at least 24 weeks. Episodic treatment of breakthrough bleeds with factor
VIII therapy or bypassing agents, depending on a patient's inhibitor
status, was allowed per study protocol.

About HEMLIBRA

HEMLIBRA is a bispecific factor IXa- and factor X-directed antibody. It
is designed to bring together factor IXa and factor X, proteins required
to activate the natural coagulation cascade and restore the blood
clotting process for hemophilia A patients. HEMLIBRA is a prophylactic
(preventative) treatment that can be administered by an injection of a
ready-to-use solution under the skin (subcutaneously) once weekly.
HEMLIBRA was created by Chugai Pharmaceutical Co., Ltd. and is being
co-developed by Chugai, Roche and Genentech.

HEMLIBRA U.S. Indication

HEMLIBRA is a prescription medicine used for routine prophylaxis to
prevent or reduce the frequency of bleeding episodes in adults and
children with hemophilia A with factor VIII inhibitors.

Important Safety Information

HEMLIBRA increases the potential for blood to clot. Discontinue
prophylactic use of bypassing agents the day before starting HEMLIBRA
prophylaxis. Carefully follow the healthcare provider's instructions
regarding when to use an on-demand bypassing agent, and the dose and
schedule one should use. Cases of thrombotic microangiopathy and
thrombotic events were reported when on average a cumulative amount of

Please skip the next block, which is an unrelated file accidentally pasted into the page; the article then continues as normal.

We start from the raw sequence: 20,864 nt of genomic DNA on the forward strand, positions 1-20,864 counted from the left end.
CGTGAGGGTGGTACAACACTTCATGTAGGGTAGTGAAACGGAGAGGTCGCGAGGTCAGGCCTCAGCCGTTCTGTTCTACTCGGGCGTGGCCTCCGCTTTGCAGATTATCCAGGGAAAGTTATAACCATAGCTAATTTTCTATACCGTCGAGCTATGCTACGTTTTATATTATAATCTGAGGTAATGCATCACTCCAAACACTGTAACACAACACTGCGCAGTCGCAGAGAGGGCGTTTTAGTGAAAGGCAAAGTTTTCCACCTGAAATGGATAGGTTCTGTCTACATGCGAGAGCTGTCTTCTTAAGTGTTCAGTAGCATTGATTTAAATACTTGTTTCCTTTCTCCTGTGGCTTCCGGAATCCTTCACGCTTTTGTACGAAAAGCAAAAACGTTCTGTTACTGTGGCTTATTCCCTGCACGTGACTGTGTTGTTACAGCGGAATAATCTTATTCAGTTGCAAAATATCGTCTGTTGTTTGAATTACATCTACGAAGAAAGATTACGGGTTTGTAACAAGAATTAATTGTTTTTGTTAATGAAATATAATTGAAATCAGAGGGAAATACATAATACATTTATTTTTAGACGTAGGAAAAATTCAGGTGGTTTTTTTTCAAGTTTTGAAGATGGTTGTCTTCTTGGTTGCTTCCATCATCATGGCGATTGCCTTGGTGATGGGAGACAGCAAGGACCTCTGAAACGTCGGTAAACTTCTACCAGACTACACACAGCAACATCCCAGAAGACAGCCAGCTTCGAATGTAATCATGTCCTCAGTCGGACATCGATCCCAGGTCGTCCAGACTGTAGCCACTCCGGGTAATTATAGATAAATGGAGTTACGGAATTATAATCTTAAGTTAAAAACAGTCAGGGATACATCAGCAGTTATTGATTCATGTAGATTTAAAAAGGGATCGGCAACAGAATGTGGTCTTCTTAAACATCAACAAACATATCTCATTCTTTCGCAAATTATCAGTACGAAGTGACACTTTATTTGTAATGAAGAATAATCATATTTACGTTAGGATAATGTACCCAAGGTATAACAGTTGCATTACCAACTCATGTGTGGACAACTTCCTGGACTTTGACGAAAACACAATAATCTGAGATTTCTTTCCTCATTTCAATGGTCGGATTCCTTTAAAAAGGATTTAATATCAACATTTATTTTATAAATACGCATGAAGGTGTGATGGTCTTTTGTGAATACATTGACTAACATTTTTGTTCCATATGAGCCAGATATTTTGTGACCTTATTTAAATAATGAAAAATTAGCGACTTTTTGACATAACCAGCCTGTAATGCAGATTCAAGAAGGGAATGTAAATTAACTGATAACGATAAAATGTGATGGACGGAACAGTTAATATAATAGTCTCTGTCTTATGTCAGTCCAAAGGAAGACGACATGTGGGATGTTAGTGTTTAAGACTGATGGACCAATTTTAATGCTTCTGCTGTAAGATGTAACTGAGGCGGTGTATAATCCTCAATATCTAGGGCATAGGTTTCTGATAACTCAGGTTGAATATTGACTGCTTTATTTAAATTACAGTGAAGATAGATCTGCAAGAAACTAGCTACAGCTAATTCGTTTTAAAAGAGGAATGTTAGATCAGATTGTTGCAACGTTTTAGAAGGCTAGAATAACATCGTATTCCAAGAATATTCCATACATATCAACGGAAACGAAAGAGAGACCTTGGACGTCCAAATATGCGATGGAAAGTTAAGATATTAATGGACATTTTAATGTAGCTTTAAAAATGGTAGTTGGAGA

>100 U/kg/24 hours of activated prothrombin complex concentrate (aPCC)
was administered for 24 hours or more to patients receiving HEMLIBRA
prophylaxis.

HEMLIBRA may cause the following serious side effects when used with
aPCC (FEIBA
®), including:

  • Thrombotic microangiopathy (TMA). This is a condition involving
    blood clots and injury to small blood vessels that may cause harm to
    one's kidneys, brain, and other organs. Patients should get medical
    help right away if they have any of the following signs or symptoms
    during or after treatment with HEMLIBRA:
    • confusion
    • weakness
    • swelling of arms and legs
    • yellowing of skin and eyes
    • stomach (abdomen) or back pain
    • nausea or vomiting
    • feeling sick
    • decreased urination
  • Blood clots (thrombotic events). Blood clots may form in blood
    vessels in one's arm, leg, lung or head. Patients should get medical
    help right away if they have any of these signs or symptoms of blood
    clots during or after treatment with HEMLIBRA:
    • swelling in arms or legs
    • pain or redness in the arms or legs
    • shortness of breath
    • chest pain or tightness
    • fast heart rate
    • cough up blood
    • feel faint
    • headache
    • numbness in the face
    • eye pain or swelling
    • trouble seeing

If aPCC (FEIBA®) is needed, patients should
talk to their healthcare provider in case they feel they need more than
100 U/kg of aPCC (FEIBA
®) total.

How should patients use HEMLIBRA?

HEMLIBRA may interfere with laboratory tests that measure how well blood
is clotting and may cause a false reading. Patients should talk to their